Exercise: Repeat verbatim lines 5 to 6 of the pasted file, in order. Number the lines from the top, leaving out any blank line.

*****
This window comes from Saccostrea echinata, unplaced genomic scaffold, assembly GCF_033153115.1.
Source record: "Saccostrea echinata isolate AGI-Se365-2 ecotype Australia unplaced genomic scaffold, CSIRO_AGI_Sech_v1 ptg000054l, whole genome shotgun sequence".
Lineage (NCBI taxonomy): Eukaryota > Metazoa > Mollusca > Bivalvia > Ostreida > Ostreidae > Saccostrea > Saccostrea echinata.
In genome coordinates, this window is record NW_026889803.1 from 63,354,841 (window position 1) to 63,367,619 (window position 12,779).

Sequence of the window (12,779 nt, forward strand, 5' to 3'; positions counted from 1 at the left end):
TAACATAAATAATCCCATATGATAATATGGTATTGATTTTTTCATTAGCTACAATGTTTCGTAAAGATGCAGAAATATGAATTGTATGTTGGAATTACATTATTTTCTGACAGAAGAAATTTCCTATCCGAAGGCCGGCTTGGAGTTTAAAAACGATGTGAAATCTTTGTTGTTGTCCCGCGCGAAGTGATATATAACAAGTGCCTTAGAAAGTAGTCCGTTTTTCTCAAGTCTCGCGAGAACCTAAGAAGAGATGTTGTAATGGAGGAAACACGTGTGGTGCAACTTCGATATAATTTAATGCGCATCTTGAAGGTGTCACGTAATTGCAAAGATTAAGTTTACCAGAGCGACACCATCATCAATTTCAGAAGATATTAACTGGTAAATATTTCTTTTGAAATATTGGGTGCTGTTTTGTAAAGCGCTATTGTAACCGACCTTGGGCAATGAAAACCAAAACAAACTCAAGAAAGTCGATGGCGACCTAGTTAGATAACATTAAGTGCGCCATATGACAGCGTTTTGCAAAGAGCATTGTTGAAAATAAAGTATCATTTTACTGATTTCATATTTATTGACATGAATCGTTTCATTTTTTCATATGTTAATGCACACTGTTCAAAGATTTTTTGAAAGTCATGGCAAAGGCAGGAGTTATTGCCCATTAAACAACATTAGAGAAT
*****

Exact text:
Sequence of the window (12,779 nt, forward strand, 5' to 3'; positions counted from 1 at the left end):
TAACATAAATAATCCCATATGATAATATGGTATTGATTTTTTCATTAGCTACAATGTTTCGTAAAGATGCAGAAATATGAATTGTATGTTGGAATTACATTATTTTCTGACAGAAGAAATTTCCTATCCGAAGGCCGGCTTGGAGTTTAAAAACGATGTGAAATCTTTGTTGTTGTCCCGCGCGAAGTGATATATAACAAGTGCCTTAGAAAGTAGTCCGTTTTTCTCAAGTCTCGCGAGAACCTAAGAAGAGATGTTGTAATGGAGGAAACACGTGTGGTGCAACTTCGATATAATTTAATGCGCATCTTGAAGGTGTCACGTAATTGCAAAGATTAAGTTTACCAGAGCGACACCATCATCAATTTCAGAAGATATTAACTGGTAAATATTTCTTTTGAAATATTGGGTGCTGTTTTGTAAAGCGCTATTGTAACCGACCTTGGGCAATGAAAACCAAAACAAACTCAAGAAAGTCGATGGCGACCTAGTTAGATAACATTAAGTGCGCCATATGACAGCGTTTTGCAAAGAGCATTGTTGAAAATAAAGTATCATTTTACTGATTTCATATTTATTGACATGAATCGTTTCATTTTTTCATATGTTAATGCACACTGTTCAAAGATTTTTTGAAAGTCATGGCAAAGGCAGGAGTTATTGCCCATTAAACAACATTAGAGAAT